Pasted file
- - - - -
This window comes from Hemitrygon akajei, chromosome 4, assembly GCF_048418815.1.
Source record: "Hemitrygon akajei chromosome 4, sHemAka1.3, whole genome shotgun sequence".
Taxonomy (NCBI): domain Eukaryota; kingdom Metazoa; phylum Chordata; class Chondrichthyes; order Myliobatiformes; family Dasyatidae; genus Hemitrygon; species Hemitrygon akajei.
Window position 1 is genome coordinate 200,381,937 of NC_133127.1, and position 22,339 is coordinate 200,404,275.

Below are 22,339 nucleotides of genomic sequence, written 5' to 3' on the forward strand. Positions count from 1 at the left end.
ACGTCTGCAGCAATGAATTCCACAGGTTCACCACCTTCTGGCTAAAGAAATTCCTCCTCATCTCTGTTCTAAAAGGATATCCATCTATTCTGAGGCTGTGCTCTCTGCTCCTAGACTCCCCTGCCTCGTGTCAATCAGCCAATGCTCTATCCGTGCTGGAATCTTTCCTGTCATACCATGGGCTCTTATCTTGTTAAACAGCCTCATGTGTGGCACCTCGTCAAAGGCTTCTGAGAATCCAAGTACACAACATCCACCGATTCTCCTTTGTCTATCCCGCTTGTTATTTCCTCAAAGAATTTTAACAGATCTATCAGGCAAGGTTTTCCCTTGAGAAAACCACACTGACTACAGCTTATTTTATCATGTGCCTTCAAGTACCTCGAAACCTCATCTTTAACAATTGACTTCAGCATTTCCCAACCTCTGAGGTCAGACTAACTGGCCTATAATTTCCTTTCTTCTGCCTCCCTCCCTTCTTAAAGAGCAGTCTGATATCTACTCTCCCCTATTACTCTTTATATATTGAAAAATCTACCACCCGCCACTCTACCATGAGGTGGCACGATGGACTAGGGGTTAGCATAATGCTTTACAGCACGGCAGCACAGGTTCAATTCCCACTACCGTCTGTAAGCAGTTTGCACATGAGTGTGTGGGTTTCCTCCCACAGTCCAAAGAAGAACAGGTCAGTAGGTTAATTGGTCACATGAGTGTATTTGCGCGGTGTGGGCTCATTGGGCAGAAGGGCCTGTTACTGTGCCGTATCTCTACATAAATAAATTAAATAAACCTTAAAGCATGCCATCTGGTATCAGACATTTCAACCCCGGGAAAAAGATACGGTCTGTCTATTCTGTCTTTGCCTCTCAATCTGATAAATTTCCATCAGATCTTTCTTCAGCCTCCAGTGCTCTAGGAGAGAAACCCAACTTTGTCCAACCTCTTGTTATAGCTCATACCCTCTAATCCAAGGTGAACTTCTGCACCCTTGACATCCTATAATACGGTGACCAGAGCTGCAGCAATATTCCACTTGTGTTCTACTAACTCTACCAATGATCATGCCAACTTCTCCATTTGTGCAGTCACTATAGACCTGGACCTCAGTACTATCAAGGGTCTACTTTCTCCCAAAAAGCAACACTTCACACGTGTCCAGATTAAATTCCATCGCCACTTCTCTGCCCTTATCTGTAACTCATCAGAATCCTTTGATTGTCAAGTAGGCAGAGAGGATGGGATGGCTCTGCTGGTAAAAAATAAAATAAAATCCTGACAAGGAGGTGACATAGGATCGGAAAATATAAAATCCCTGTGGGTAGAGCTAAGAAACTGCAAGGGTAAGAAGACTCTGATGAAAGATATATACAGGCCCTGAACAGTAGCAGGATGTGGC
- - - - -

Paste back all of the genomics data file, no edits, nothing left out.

This window comes from Hemitrygon akajei, chromosome 4, assembly GCF_048418815.1.
Source record: "Hemitrygon akajei chromosome 4, sHemAka1.3, whole genome shotgun sequence".
Taxonomy (NCBI): domain Eukaryota; kingdom Metazoa; phylum Chordata; class Chondrichthyes; order Myliobatiformes; family Dasyatidae; genus Hemitrygon; species Hemitrygon akajei.
Window position 1 is genome coordinate 200,381,937 of NC_133127.1, and position 22,339 is coordinate 200,404,275.

Below are 22,339 nucleotides of genomic sequence, written 5' to 3' on the forward strand. Positions count from 1 at the left end.
ACGTCTGCAGCAATGAATTCCACAGGTTCACCACCTTCTGGCTAAAGAAATTCCTCCTCATCTCTGTTCTAAAAGGATATCCATCTATTCTGAGGCTGTGCTCTCTGCTCCTAGACTCCCCTGCCTCGTGTCAATCAGCCAATGCTCTATCCGTGCTGGAATCTTTCCTGTCATACCATGGGCTCTTATCTTGTTAAACAGCCTCATGTGTGGCACCTCGTCAAAGGCTTCTGAGAATCCAAGTACACAACATCCACCGATTCTCCTTTGTCTATCCCGCTTGTTATTTCCTCAAAGAATTTTAACAGATCTATCAGGCAAGGTTTTCCCTTGAGAAAACCACACTGACTACAGCTTATTTTATCATGTGCCTTCAAGTACCTCGAAACCTCATCTTTAACAATTGACTTCAGCATTTCCCAACCTCTGAGGTCAGACTAACTGGCCTATAATTTCCTTTCTTCTGCCTCCCTCCCTTCTTAAAGAGCAGTCTGATATCTACTCTCCCCTATTACTCTTTATATATTGAAAAATCTACCACCCGCCACTCTACCATGAGGTGGCACGATGGACTAGGGGTTAGCATAATGCTTTACAGCACGGCAGCACAGGTTCAATTCCCACTACCGTCTGTAAGCAGTTTGCACATGAGTGTGTGGGTTTCCTCCCACAGTCCAAAGAAGAACAGGTCAGTAGGTTAATTGGTCACATGAGTGTATTTGCGCGGTGTGGGCTCATTGGGCAGAAGGGCCTGTTACTGTGCCGTATCTCTACATAAATAAATTAAATAAACCTTAAAGCATGCCATCTGGTATCAGACATTTCAACCCCGGGAAAAAGATACGGTCTGTCTATTCTGTCTTTGCCTCTCAATCTGATAAATTTCCATCAGATCTTTCTTCAGCCTCCAGTGCTCTAGGAGAGAAACCCAACTTTGTCCAACCTCTTGTTATAGCTCATACCCTCTAATCCAAGGTGAACTTCTGCACCCTTGACATCCTATAATACGGTGACCAGAGCTGCAGCAATATTCCACTTGTGTTCTACTAACTCTACCAATGATCATGCCAACTTCTCCATTTGTGCAGTCACTATAGACCTGGACCTCAGTACTATCAAGGGTCTACTTTCTCCCAAAAAGCAACACTTCACACGTGTCCAGATTAAATTCCATCGCCACTTCTCTGCCCTTATCTGTAACTCATCAGAATCCTTTGATTGTCAAGTAGGCAGAGAGGATGGGATGGCTCTGCTGGTAAAAAATAAAATAAAATCCTGACAAGGAGGTGACATAGGATCGGAAAATATAAAATCCCTGTGGGTAGAGCTAAGAAACTGCAAGGGTAAGAAGACTCTGATGAAAGATATATACAGGCCCTGAACAGTAGCAGGATGTGGC